The leadership organizations urged the Commission to engage with the open-source community and take its concerns into account as they consider the implementation of the CRA. They even suggested how that might look with a list of recommendations:

  • Recognize the unique characteristics of open-source software and ensure that the Cyber Resilience Act does not unintentionally harm the open-source ecosystem.
  • Consult with the open-source community during the co-legislative process.
  • Ensure that any development under the CRA takes into account the diversity of open and transparent open-source software development practices.
  • Establish a mechanism for ongoing dialogue and collaboration between the European institutions and the open-source community, to ensure that future legislation and policy decisions are informed.

The CRA, while well-intentioned, in its current form shows a fundamental lack of understanding of open-source. No one is saying we're not facing significant cybersecurity threats. And no one is saying open-source is immune from those threats. The Apache Log4j remote code execution vulnerability, revealed in late 2021, showed that the compromised security of open-source software components can have a real impact. But the Commission would do well to accept the input of the open-source community. As the leadership groups noted in their letter, open-source represents more than 70% of the software present in products with digital elements in Europe.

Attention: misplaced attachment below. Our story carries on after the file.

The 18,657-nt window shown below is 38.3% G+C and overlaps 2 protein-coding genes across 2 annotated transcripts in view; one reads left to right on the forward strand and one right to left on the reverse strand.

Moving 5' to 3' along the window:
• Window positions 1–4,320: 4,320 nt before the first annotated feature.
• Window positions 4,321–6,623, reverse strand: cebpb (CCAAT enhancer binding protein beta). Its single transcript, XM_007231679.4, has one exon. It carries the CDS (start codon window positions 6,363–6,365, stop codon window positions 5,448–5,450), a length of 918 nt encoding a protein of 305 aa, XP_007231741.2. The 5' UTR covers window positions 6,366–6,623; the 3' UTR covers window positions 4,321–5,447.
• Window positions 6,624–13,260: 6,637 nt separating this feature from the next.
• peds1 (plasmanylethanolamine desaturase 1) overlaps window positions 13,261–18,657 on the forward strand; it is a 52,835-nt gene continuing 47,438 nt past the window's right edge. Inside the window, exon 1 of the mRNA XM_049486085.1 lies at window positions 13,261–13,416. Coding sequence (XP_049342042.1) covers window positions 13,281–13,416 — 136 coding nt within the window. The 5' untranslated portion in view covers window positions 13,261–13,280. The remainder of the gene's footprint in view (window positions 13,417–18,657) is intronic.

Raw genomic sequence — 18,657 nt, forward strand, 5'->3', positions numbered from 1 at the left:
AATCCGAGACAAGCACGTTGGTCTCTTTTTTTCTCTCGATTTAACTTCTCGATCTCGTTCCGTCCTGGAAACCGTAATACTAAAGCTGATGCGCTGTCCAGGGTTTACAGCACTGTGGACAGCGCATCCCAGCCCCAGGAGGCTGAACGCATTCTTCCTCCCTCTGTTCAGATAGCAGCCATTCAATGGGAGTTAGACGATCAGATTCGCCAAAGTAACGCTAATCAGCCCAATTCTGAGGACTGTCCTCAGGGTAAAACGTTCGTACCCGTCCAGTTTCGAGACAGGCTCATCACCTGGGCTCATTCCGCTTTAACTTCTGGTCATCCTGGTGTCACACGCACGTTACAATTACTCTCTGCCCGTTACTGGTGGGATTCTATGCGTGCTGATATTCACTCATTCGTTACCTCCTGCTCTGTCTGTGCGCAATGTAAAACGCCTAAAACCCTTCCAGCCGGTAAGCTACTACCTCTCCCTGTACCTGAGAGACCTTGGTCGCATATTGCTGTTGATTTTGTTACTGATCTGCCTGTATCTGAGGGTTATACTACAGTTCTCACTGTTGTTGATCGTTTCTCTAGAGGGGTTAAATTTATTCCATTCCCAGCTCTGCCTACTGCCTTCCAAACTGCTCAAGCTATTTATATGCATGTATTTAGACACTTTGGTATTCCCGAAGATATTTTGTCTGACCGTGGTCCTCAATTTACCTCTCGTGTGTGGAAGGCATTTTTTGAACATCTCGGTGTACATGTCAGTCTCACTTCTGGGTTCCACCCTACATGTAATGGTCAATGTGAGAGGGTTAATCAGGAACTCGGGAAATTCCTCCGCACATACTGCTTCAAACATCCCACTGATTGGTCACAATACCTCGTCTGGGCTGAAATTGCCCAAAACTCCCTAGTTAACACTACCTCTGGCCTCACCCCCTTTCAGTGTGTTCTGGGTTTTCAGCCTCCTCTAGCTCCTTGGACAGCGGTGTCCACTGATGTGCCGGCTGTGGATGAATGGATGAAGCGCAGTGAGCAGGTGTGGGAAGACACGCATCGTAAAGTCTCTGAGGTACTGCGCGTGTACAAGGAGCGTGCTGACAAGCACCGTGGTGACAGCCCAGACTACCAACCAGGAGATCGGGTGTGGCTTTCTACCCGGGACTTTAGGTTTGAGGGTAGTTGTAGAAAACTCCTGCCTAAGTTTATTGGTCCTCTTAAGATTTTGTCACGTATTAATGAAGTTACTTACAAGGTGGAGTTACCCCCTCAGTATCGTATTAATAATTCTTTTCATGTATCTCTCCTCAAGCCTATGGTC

"The software and other technical artefacts produced by us are unprecedented in their contribution to the technology industry along with our digital sovereignty and associated economic benefits on many levels," they wrote. "With the CRA, more than 70% of the software in Europe is about to be regulated without an in-depth consultation."

Posted by John K. Waters on April 27, 2023